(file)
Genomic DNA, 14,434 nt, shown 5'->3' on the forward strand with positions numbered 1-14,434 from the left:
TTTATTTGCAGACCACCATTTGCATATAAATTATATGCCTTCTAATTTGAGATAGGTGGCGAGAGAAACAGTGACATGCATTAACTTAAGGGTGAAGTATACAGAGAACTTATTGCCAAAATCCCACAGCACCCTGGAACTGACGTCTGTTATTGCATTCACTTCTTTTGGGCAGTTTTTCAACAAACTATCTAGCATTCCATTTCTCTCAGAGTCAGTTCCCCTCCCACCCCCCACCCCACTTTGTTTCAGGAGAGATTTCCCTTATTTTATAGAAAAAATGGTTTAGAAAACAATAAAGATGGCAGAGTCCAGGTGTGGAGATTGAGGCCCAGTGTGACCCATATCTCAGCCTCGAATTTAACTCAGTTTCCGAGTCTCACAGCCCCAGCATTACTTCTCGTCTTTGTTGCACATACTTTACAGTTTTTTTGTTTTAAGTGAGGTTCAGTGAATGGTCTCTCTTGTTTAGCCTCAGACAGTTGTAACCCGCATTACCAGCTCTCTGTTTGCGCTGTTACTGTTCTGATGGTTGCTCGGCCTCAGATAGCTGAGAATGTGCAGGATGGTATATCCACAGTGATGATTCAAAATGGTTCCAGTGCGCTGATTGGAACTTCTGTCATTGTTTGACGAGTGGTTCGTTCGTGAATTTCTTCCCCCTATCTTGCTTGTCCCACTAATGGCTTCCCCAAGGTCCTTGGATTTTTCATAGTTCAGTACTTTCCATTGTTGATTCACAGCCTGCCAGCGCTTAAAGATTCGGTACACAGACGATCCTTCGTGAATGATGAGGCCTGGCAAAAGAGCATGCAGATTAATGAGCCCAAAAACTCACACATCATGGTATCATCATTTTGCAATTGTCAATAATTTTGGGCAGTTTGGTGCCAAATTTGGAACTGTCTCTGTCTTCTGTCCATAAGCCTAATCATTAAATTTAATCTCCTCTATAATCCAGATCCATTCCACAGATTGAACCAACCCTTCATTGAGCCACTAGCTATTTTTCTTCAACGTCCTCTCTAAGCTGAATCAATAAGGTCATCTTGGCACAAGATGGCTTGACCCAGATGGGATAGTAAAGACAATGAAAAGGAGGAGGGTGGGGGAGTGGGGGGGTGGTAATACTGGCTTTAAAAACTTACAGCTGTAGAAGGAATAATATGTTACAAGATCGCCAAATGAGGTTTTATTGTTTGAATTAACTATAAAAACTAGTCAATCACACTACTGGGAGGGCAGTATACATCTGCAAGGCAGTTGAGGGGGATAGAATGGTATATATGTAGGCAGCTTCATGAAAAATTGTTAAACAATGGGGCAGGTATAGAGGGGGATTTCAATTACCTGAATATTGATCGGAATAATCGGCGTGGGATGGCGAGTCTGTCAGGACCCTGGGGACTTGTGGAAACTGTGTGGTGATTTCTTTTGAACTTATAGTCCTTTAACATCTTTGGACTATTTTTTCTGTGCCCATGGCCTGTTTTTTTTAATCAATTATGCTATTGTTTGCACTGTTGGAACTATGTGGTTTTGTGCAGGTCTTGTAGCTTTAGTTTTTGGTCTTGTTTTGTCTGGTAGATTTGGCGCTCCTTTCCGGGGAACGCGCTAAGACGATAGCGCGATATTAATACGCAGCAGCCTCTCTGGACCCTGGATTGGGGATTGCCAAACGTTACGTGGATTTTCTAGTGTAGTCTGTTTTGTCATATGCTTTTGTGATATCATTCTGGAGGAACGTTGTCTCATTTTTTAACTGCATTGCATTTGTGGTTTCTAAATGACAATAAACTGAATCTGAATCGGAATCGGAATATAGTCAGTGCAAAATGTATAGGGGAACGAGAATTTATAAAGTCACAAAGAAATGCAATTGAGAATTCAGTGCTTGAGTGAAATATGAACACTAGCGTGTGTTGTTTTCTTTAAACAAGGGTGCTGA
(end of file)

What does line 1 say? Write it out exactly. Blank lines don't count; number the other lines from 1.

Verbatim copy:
Genomic DNA, 14,434 nt, shown 5'->3' on the forward strand with positions numbered 1-14,434 from the left: